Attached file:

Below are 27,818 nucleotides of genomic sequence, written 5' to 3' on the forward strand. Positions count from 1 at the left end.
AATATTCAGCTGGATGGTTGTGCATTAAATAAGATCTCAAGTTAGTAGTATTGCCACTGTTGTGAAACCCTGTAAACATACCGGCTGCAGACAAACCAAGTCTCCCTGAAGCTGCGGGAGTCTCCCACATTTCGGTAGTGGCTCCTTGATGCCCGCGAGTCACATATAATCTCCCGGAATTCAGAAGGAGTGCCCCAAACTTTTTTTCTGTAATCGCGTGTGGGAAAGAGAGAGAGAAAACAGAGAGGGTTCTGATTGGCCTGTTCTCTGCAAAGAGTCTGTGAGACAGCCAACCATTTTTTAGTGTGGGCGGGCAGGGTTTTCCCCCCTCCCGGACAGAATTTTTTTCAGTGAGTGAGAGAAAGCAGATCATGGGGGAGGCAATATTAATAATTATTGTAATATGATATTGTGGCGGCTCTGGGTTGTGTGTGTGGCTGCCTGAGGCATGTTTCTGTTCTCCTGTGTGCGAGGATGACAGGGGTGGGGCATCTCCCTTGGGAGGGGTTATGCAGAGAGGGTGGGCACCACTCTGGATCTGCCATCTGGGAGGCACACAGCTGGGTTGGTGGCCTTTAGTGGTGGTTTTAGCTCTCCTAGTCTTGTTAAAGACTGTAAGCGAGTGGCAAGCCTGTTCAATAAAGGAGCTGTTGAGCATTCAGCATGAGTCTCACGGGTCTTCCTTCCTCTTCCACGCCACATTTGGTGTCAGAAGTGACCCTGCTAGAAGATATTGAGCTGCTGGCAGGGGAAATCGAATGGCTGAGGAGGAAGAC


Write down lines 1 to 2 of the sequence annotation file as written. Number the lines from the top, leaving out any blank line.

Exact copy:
Below are 27,818 nucleotides of genomic sequence, written 5' to 3' on the forward strand. Positions count from 1 at the left end.
AATATTCAGCTGGATGGTTGTGCATTAAATAAGATCTCAAGTTAGTAGTATTGCCACTGTTGTGAAACCCTGTAAACATACCGGCTGCAGACAAACCAAGTCTCCCTGAAGCTGCGGGAGTCTCCCACATTTCGGTAGTGGCTCCTTGATGCCCGCGAGTCACATATAATCTCCCGGAATTCAGAAGGAGTGCCCCAAACTTTTTTTCTGTAATCGCGTGTGGGAAAGAGAGAGAGAAAACAGAGAGGGTTCTGATTGGCCTGTTCTCTGCAAAGAGTCTGTGAGACAGCCAACCATTTTTTAGTGTGGGCGGGCAGGGTTTTCCCCCCTCCCGGACAGAATTTTTTTCAGTGAGTGAGAGAAAGCAGATCATGGGGGAGGCAATATTAATAATTATTGTAATATGATATTGTGGCGGCTCTGGGTTGTGTGTGTGGCTGCCTGAGGCATGTTTCTGTTCTCCTGTGTGCGAGGATGACAGGGGTGGGGCATCTCCCTTGGGAGGGGTTATGCAGAGAGGGTGGGCACCACTCTGGATCTGCCATCTGGGAGGCACACAGCTGGGTTGGTGGCCTTTAGTGGTGGTTTTAGCTCTCCTAGTCTTGTTAAAGACTGTAAGCGAGTGGCAAGCCTGTTCAATAAAGGAGCTGTTGAGCATTCAGCATGAGTCTCACGGGTCTTCCTTCCTCTTCCACGCCACATTTGGTGTCAGAAGTGACCCTGCTAGAAGATATTGAGCTGCTGGCAGGGGAAATCGAATGGCTGAGGAGGAAGAC